RSS Cientifico geral Use of organic composts to suppress bentgrass diseases in Agrostis stolonifera

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RCAAP Rss Feeder

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Breve resumo:
Turfgrasses are affected by fungal diseases and their chemical control is currently limited by the legislation and the impact on the environment of fungicides and the possible development of fungicide resistance. This study was carried out during three years to evaluate the antagonistic effect of the microbiota associated with organic composts. Two composts were produced from agro-industrial residues, P1 and P2. Fungi from both composts were isolated and identified and their antagonistic capacity was evaluated, in vivo and in vitro tests, against Sclerotium rolfsii Sacc, Clarireedia gen. nov. (formerly Sclerotinia homoeocarpa (Benn, 1937)) and Rhizoctonia solani (Kuhn 1858). In vivo tests were run for Agrostis stolonifera L., seeded in P1, P2 and a commercial peat (T) based substrate (Hansa Torf Floragard, Germany), in 100 mL pots. A part of each substrate was submitted to a thermic treatment, obtained Pt, P1t and P2t substrates. Antagonistic properties of the P, P1 and P2 were compared with substrates with thermic treatment. In the in vitro tests Trichoderma atroviride and Trichoderma asperellum showed higher growth than the tested pathogenic agents. T. atroviride showed the best antagonistic capacity, with inhibition percentages of 67.5%, 63.8% and 62.5% against Clarireedia spp., S. rolfsii and R. solani, respectively. In the in vivo tests, the efficacy and biological control index (BCI) were higher in P1 and P2 than in P. BCI ranged from 1.66 (N) to 39.03 (P2) on S. rolfsii control, from 1.38 (Pt) to 14.66 (P1) on Clarireedia spp. control, and from 1.87 (Pt) to 21.45 (P1) for R. solani control. Compost P2 showed the highest suppressive effect on the studied soil diseases in turfgrass, which did not occur when its microbiota was eliminated by thermic treatment.​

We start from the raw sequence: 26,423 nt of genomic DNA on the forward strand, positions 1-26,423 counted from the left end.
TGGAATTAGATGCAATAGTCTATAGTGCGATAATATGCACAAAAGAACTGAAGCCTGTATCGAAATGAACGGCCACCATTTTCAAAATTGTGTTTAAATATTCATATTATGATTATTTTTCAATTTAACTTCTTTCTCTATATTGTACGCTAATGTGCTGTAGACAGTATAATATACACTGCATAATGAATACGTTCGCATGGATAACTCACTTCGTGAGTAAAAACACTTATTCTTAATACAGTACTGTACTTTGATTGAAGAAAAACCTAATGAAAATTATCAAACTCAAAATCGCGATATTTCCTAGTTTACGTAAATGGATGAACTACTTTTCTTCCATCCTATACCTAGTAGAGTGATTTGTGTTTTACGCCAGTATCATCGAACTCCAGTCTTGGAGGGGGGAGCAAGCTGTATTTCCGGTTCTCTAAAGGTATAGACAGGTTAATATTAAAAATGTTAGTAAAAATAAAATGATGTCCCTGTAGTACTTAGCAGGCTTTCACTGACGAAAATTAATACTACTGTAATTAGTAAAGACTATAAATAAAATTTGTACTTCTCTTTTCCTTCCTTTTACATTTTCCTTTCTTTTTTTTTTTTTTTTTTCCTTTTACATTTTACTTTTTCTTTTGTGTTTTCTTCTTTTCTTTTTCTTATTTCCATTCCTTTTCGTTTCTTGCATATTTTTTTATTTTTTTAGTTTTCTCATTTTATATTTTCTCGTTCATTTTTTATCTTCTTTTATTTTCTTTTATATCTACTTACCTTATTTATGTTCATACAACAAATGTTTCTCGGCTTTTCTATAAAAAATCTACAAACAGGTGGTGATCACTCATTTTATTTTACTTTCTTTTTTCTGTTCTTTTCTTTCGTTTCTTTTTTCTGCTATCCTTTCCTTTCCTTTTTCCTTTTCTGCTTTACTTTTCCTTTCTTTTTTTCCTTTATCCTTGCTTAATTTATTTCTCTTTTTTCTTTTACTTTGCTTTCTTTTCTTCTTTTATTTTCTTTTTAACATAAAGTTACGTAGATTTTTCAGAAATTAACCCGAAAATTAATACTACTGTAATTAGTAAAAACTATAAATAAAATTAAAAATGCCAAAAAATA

Info Adicional:
Turfgrasses are affected by fungal diseases and their chemical control is currently limited by the legislation and the impact on the environment of fungicides and the possible development of fungicide resistance. This study was carried out during three years to evaluate the antagonistic effect of the microbiota associated with organic composts. Two composts were produced from agro-industrial residues, P1 and P2. Fungi from both composts were isolated and identified and their antagonistic capacity was evaluated, in vivo and in vitro tests, against Sclerotium rolfsii Sacc, Clarireedia gen. nov. (formerly Sclerotinia homoeocarpa (Benn, 1937)) and Rhizoctonia solani (Kuhn 1858). In vivo tests were run for Agrostis stolonifera L., seeded in P1, P2 and a commercial peat (T) based substrate (Hansa Torf Floragard, Germany), in 100 mL pots. A part of each substrate was submitted to a thermic treatment, obtained Pt, P1t and P2t substrates. Antagonistic properties of the P, P1 and P2 were compared with substrates with thermic treatment. In the in vitro tests Trichoderma atroviride and Trichoderma asperellum showed higher growth than the tested pathogenic agents. T. atroviride showed the best antagonistic capacity, with inhibition percentages of 67.5%, 63.8% and 62.5% against Clarireedia spp., S. rolfsii and R. solani, respectively. In the in vivo tests, the efficacy and biological control index (BCI) were higher in P1 and P2 than in P. BCI ranged from 1.66 (N) to 39.03 (P2) on S. rolfsii control, from 1.38 (Pt) to 14.66 (P1) on Clarireedia spp. control, and from 1.87 (Pt) to 21.45 (P1) for R. solani control. Compost P2 showed the highest suppressive effect on the studied soil diseases in turfgrass, which did not occur when its microbiota was eliminated by thermic treatment.



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